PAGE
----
Suicide and 9/11 (Volume 80, September 19, 2001- January 2, 2002)
Updated: Apr 10, 2021
September 19, 2001
I told her how suicidal I’d been during August. I told another friend when I talked to her earlier in the evening. I’m not sure why I’m telling people now. They don’t need to know that.
They both said they’d be devastated if I killed myself. Maybe I told them so I’d hear them say that. It’s so horrible, how I was able to completely block out any thoughts of my friends while I was planning my death.
I have trouble explaining to people the overpowering force of that compulsion. The best illumination I can come up with is that I got stuck in one little corner of my mind — the part that thinks the only solution to setbacks or problems is to KILL YOURSELF. I couldn’t extricate myself.
Now I think, OH MY GOD. Thank God I didn’t go through with it. Can you imagine how awful it would be for Ellis to be grieving, out here all alone, and then having everything that’s happened since September 11th occur? I would have missed a world-changing event. Of course, that might have been a good thing.
October 2, 2001
What a relief. A city dweller could never believe how it’s possible to stress out so much over hay, even in the wake of the events of September 11th. (As we’re inevitably forced to resume our daily lives, petty worries creep back to about the level they were at before the terrorist attacks. Not living in New York City, not knowing anyone personally affected, I have that luxury. Enough time has passed now that every remark which smacks of self-interest need no longer be prefaced with “Not that this is important compared to what happened in New York, but…)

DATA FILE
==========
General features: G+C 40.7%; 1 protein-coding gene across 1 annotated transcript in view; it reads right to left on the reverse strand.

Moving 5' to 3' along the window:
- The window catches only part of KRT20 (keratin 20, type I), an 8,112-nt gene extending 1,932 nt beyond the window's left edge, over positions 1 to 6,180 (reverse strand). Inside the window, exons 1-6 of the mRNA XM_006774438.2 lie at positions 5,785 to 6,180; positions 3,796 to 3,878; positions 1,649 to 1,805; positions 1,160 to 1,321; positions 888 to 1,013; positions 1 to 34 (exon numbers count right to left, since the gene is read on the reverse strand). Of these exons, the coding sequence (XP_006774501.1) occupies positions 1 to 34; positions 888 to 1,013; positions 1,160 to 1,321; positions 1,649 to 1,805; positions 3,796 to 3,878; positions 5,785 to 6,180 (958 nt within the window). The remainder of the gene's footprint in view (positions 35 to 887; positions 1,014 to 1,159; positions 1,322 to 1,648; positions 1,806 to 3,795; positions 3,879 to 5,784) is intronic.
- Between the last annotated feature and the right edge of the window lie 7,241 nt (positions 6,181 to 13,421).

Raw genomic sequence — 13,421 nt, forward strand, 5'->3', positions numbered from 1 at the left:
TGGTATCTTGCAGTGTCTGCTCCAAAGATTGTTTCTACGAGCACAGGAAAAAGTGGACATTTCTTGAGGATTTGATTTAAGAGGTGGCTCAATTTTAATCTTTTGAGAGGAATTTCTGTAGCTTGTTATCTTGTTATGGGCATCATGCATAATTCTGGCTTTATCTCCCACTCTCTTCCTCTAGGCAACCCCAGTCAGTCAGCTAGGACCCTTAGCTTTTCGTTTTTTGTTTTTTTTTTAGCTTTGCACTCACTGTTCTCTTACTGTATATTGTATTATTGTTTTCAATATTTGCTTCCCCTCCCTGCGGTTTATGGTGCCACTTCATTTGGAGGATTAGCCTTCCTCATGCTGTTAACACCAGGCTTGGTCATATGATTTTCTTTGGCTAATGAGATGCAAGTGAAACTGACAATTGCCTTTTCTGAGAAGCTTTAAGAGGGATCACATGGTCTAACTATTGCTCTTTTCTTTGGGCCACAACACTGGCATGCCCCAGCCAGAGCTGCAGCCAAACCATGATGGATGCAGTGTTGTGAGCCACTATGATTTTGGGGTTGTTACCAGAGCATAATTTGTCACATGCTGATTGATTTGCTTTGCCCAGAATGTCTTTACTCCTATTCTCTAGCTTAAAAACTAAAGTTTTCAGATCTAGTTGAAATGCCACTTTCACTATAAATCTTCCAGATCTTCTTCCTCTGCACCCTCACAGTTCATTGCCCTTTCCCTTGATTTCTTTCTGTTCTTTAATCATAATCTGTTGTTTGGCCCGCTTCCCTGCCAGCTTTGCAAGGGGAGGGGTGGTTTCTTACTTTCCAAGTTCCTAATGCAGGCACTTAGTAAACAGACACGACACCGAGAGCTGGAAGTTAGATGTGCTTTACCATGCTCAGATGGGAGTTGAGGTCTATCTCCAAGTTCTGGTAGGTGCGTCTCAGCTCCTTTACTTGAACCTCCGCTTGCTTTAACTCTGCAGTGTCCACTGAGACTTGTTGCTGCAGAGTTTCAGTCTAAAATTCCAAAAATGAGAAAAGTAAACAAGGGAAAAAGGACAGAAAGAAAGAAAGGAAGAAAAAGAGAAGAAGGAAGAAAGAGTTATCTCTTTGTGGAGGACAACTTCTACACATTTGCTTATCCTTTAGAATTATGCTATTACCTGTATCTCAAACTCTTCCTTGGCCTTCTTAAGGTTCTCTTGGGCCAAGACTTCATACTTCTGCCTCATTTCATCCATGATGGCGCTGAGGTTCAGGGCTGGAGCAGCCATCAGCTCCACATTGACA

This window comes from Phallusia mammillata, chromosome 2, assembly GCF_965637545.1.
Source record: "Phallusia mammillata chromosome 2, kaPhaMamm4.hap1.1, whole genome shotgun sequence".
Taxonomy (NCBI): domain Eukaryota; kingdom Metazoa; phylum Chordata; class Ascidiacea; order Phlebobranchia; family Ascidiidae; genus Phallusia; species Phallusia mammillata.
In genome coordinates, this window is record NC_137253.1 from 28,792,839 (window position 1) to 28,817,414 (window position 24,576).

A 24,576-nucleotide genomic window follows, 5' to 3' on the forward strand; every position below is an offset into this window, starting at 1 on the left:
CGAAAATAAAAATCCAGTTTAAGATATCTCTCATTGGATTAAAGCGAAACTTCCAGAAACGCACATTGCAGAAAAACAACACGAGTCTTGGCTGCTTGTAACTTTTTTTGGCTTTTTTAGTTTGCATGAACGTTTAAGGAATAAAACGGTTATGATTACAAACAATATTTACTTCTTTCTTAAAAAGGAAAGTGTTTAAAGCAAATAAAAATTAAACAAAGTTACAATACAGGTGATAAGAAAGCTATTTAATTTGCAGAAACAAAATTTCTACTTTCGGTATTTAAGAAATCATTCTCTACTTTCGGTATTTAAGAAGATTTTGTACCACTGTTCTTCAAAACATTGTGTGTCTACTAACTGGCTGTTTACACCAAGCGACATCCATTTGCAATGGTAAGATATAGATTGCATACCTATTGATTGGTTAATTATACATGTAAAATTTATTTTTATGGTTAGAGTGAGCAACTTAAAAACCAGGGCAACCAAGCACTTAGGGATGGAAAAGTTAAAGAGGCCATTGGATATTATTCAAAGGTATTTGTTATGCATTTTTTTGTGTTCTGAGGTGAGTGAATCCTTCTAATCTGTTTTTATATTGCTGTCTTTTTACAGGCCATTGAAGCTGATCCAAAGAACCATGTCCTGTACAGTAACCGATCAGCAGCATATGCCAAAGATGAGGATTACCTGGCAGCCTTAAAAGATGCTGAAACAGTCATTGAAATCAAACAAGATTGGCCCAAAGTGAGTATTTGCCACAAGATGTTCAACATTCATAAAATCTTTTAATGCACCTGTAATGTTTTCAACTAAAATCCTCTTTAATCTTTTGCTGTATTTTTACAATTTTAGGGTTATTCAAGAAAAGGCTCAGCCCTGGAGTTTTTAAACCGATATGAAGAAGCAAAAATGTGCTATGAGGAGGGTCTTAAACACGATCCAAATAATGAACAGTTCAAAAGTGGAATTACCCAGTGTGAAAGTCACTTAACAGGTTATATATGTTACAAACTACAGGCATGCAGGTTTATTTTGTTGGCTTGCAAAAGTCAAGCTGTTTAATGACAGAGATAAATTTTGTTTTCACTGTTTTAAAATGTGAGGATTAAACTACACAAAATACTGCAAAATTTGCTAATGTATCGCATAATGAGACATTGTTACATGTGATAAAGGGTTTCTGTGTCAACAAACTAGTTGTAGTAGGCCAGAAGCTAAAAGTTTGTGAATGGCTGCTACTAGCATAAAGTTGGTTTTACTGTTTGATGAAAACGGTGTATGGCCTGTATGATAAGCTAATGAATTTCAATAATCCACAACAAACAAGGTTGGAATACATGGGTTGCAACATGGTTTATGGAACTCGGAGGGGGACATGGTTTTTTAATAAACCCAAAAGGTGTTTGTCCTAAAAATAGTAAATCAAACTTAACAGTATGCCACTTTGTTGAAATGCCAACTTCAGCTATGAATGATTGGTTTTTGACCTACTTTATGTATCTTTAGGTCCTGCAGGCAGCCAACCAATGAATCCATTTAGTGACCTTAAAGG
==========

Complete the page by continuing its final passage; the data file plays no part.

October 12, 2001
A third person has been found to be infected by Anthrax - that’s two in Florida and one in New York City. Tommy Thompson was on the news, discussing steps the CDC is taking to track and investigate each and every case.
October 15, 2001
Twelve people have been exposed.
We’re still bombing the shit out of Afghanistan. What else is new?
I have two friends who act like, of course they don’t need an anti-depressant, only someone as fucked-up as myself could possibly benefit from a psychotropic drug. They’ve both spent years bursting into tears at the drop of a hat — but they’re not depressed — they can’t imagine what that’s like.
I believe they can’t imagine what it’s like to be suicidal. Being suicidal is an entirely different animal than merely being depressed. Suicidal thoughts reside in a tiny interior room, accessible only through a maze of increasingly narrow passageways of depression. Suicide is the end of a thought-journey, an arduous journey that relatively few people successfully complete. I find it very difficult to describe the suicidal state of mind to someone who hasn’t experienced that level of obsessive despair.
Christmas Day, 2001
Last night I lay awake wondering, is it possible to suffer post traumatic stress disorder after having been extremely suicidal?
Could you suffer later from almost having committed an act of violence against yourself?
January 2, 2002
I asked Beth my question about suffering from post-traumatic stress disorder due to previously being suicidal. She thought about it and said it was more likely that I’m just now far enough out of that experience to be able to realize how horrific and frightening it was. I told her I was having flashbacks at night. I keep flashing back to that drive up to Minnesota when the insistent voice in my head kept trying to make me fling myself out of Ellis’ van onto the pavement. Ellis held both my hands so I couldn’t open the door.
I keep thinking about how awful Christmas would have been for Ellis and my family, and to a lesser extent, relatives and good friends, if I’d succeeded in offing myself. I hope I get some credit, whenever this life time of mine is reviewed, for doing the right, more difficult thing and opting to continue the struggle.